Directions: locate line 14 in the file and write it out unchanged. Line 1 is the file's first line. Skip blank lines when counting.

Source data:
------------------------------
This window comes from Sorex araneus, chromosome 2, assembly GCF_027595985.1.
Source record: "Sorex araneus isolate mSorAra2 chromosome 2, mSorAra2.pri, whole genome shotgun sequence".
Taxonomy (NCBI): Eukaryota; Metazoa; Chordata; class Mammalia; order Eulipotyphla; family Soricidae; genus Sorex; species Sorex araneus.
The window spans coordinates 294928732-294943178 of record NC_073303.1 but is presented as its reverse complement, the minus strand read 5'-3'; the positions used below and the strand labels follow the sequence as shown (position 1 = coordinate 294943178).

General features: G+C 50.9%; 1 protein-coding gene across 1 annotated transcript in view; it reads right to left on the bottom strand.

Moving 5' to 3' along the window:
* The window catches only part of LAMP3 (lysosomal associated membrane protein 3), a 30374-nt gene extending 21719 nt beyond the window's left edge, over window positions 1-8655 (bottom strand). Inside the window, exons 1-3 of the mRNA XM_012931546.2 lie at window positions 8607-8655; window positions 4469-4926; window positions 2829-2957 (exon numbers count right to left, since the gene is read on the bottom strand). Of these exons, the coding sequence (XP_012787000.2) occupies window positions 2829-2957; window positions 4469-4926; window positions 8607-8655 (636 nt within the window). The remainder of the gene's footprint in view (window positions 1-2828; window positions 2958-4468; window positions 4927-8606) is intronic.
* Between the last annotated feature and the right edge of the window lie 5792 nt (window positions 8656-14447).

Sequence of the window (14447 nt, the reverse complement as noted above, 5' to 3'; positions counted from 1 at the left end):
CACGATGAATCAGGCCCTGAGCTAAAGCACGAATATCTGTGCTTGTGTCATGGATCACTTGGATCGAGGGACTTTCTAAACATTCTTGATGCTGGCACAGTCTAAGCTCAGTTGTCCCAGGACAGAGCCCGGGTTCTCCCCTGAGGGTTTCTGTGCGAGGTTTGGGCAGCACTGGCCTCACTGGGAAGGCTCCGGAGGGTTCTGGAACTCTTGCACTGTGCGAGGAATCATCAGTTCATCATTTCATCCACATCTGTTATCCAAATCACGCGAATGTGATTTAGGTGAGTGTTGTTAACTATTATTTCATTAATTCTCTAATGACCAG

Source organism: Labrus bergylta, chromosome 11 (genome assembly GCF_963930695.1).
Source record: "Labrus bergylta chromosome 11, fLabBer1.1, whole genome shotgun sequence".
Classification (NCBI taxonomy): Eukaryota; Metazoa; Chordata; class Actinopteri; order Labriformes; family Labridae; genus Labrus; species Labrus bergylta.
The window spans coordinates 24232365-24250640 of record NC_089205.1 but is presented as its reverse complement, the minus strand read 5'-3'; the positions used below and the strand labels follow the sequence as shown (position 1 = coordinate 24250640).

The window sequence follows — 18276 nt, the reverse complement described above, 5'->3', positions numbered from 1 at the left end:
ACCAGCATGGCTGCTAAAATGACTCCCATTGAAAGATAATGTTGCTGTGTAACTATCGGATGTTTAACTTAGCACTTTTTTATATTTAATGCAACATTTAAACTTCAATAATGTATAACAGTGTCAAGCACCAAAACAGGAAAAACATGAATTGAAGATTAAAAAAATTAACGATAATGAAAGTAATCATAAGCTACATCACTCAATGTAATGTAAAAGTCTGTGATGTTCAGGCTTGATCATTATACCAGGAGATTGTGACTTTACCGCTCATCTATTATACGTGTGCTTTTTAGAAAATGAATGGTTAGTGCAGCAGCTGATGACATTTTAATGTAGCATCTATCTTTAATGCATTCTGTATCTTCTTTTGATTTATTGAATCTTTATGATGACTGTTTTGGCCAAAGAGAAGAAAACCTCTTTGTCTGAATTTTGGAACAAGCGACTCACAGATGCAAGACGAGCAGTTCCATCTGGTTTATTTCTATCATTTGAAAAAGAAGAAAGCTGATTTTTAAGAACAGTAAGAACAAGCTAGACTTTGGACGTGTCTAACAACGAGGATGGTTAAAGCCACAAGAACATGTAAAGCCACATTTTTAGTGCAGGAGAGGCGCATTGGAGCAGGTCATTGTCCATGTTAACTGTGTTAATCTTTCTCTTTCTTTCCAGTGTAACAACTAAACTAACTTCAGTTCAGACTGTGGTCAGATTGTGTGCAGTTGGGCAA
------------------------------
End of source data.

The window spans coordinates 24232365-24250640 of record NC_089205.1 but is presented as its reverse complement, the minus strand read 5'-3'; the positions used below and the strand labels follow the sequence as shown (position 1 = coordinate 24250640).